El Paso, Texas, Is At The Forefront Of The Immigration Crisis
RACHEL MARTIN, HOST:
There is a crisis unfolding right in front of our eyes at the U.S.-Mexico border, and condemnation of the situation there is spreading beyond the boundaries of this country. The United Nation's human rights chief released a scathing statement yesterday. Michelle Bachelet says she is deeply shocked at the conditions at the border - children forced to sleep on floors, poor sanitation, without access to adequate food or health care. Our co-host Noel King is along that border today in El Paso, Texas, and joins us now.
Good morning, Noel.
NOEL KING, BYLINE: Hi, Rachel.
MARTIN: So our other co-host, David Greene, was in El Paso just a few months ago, and now you are back to see what has changed, right?
KING: That's exactly right. So David's team got here in April, and at that point, migrants were being held under a bridge. It was a really terrible situation. People were sleeping on the dirt. They were sleeping behind barbed wire. So now three months later, we get here and the situation is different. It's still a humanitarian crisis, Rachel, but it's manifesting in a very different way. So to explain that, the crisis is now happening in two places. Yes, there's El Paso, but there's also the city across the border in Mexico, Ciudad Juarez, which is now seeing a surge of people of its own.
MARTIN: So why? I mean, what happened in the last three months to cause that shift?
KING: It's a great question. That's exactly what we wanted to know. So we've been running around El Paso trying to figure this out. Yesterday, I went to Annunciation House, which is this big charity and shelter in El Paso. A couple months ago, when David was here, it was packed. On some days, they were offering, you know, food and beds to more than 1,000 new migrants. But the founder, Ruben Garcia, told me that, on average, that number has dropped to less than 200 a day. So I asked him what is going on here, and here's what he told me.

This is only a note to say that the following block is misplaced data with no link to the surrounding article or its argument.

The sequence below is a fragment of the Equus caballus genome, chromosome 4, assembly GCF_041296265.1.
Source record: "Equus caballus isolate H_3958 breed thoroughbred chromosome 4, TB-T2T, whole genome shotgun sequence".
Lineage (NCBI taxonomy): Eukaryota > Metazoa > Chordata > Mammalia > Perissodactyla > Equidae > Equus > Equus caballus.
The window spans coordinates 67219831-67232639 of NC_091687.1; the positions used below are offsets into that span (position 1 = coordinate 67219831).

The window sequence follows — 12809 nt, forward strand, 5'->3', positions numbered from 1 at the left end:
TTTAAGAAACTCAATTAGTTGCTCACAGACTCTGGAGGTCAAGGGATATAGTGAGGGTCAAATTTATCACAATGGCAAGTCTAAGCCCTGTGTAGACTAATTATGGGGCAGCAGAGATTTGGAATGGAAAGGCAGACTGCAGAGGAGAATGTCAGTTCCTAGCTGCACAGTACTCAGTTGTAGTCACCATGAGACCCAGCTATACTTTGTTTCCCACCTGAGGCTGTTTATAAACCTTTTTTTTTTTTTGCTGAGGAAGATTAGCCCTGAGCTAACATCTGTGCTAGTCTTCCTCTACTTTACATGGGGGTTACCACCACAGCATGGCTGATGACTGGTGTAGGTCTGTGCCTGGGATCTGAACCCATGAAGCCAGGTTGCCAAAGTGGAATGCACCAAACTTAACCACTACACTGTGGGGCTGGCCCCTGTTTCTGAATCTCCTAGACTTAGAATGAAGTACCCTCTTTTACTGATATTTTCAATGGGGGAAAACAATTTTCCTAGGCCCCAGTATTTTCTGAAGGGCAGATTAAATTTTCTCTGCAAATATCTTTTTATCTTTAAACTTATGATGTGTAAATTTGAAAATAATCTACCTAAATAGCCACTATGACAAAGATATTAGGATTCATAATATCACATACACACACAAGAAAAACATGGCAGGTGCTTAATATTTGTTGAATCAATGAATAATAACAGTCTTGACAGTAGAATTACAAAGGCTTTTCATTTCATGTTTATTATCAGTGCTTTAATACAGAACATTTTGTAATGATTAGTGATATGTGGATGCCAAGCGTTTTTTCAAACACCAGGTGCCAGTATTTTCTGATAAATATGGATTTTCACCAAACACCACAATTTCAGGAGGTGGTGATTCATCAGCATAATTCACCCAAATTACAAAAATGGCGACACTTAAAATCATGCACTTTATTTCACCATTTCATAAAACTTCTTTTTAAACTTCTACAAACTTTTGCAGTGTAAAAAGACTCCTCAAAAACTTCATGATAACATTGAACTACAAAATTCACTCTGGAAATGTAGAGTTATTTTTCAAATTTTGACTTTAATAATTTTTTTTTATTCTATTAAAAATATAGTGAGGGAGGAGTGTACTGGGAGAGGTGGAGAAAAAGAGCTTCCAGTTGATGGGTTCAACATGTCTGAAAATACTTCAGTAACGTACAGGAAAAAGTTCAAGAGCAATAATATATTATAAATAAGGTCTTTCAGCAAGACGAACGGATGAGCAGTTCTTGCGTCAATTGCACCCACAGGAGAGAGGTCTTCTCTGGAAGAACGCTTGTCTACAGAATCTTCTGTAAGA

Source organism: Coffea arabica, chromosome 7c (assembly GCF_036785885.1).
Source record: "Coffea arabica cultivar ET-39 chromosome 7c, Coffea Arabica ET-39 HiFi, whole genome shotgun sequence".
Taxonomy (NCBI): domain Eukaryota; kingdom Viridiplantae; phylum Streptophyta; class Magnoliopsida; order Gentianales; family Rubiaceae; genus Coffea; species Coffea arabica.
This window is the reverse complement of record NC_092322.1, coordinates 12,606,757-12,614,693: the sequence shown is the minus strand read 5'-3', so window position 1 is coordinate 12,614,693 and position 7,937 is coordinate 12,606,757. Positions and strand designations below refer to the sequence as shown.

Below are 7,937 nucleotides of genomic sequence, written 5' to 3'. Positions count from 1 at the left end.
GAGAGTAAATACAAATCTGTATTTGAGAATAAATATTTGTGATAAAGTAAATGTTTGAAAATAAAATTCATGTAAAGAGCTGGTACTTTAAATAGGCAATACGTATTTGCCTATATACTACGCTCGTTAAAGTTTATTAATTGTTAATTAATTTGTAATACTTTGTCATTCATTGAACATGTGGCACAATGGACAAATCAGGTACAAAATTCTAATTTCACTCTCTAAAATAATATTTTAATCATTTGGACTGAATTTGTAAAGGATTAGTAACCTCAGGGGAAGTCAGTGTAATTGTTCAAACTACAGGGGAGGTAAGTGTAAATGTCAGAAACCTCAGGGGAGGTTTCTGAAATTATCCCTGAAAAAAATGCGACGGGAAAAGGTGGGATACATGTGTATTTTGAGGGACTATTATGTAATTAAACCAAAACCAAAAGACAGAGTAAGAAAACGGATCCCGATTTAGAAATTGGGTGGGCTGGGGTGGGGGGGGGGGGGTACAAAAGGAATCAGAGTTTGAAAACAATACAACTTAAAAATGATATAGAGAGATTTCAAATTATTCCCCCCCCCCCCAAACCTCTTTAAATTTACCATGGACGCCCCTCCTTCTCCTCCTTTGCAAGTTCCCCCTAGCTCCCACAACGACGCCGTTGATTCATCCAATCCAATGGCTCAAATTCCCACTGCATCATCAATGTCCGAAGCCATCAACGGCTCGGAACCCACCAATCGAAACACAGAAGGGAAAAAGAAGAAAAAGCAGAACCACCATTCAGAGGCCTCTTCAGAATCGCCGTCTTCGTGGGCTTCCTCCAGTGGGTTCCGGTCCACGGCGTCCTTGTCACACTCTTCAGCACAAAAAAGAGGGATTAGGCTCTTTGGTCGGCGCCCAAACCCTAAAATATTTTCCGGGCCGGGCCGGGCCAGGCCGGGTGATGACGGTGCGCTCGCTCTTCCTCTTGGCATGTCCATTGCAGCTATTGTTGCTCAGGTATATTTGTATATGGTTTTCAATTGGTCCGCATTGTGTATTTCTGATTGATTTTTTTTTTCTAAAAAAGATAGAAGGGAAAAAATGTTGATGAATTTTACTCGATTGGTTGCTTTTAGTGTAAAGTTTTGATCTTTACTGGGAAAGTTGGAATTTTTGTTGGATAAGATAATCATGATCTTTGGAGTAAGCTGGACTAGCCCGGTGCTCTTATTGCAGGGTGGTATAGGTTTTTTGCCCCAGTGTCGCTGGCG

RUBEN GARCIA: First, you have the pressure by Trump on Mexico to stop the flow. And so right now you have what I call Mexican enforcement on steroids, OK? Second, you have what originally was referred to as Remain In Mexico, which now is - the official name is the Migrant Protection Protocol.
KING: So that is the answer to why this crisis has changed, and that's what we're going to be looking into - this policy called the Migrant Protection Protocol. It was implemented here in El Paso by the Trump administration in the spring. And we want to see what it means for migrants, for lawyers, for judges, for Border Patrol agents, even a couple of politicians.
So we have traveling with us a reporter, Monica Ortiz Uribe. She specializes in covering the U.S.-Mexico border. She's been based in El Paso for years. So you've been watching this play out for a couple of months down in El Paso. Explain exactly what MPP is and how it's been implemented here in the city.
MONICA ORTIZ URIBE, BYLINE: Sure. So MPP is a program that forces migrants to wait out their day in U.S. immigration court across the border in Mexico, in cities like Juarez and Tijuana. The Trump administration claims that doing so helps root out migrants who are trying to game the system. So far, roughly 15,000 people have been sent back since the policy began earlier this year.
KING: OK. So from El Paso, the city that they're being sent to is Ciudad Juarez, which is just across the border. We're going to be spending a lot of time there this week. How does MPP look in Ciudad Juarez?
ORTIZ URIBE: It's playing out very poorly. The U.S. has shifted a significant portion of its burden over to Mexico, and if we've seen the U.S. inadequately prepared to handle the flow of migrants, Mexico is in even worse shape. There isn't enough shelter space. Families without any money or belongings are being released onto the streets with no guidance or protection. Access to American attorneys is practically a pipe dream. And Juarez is a city largely under the control of organized crime, specifically drug cartels. Numerous migrants report being kidnapped, robbed, assaulted. Some have even been murdered.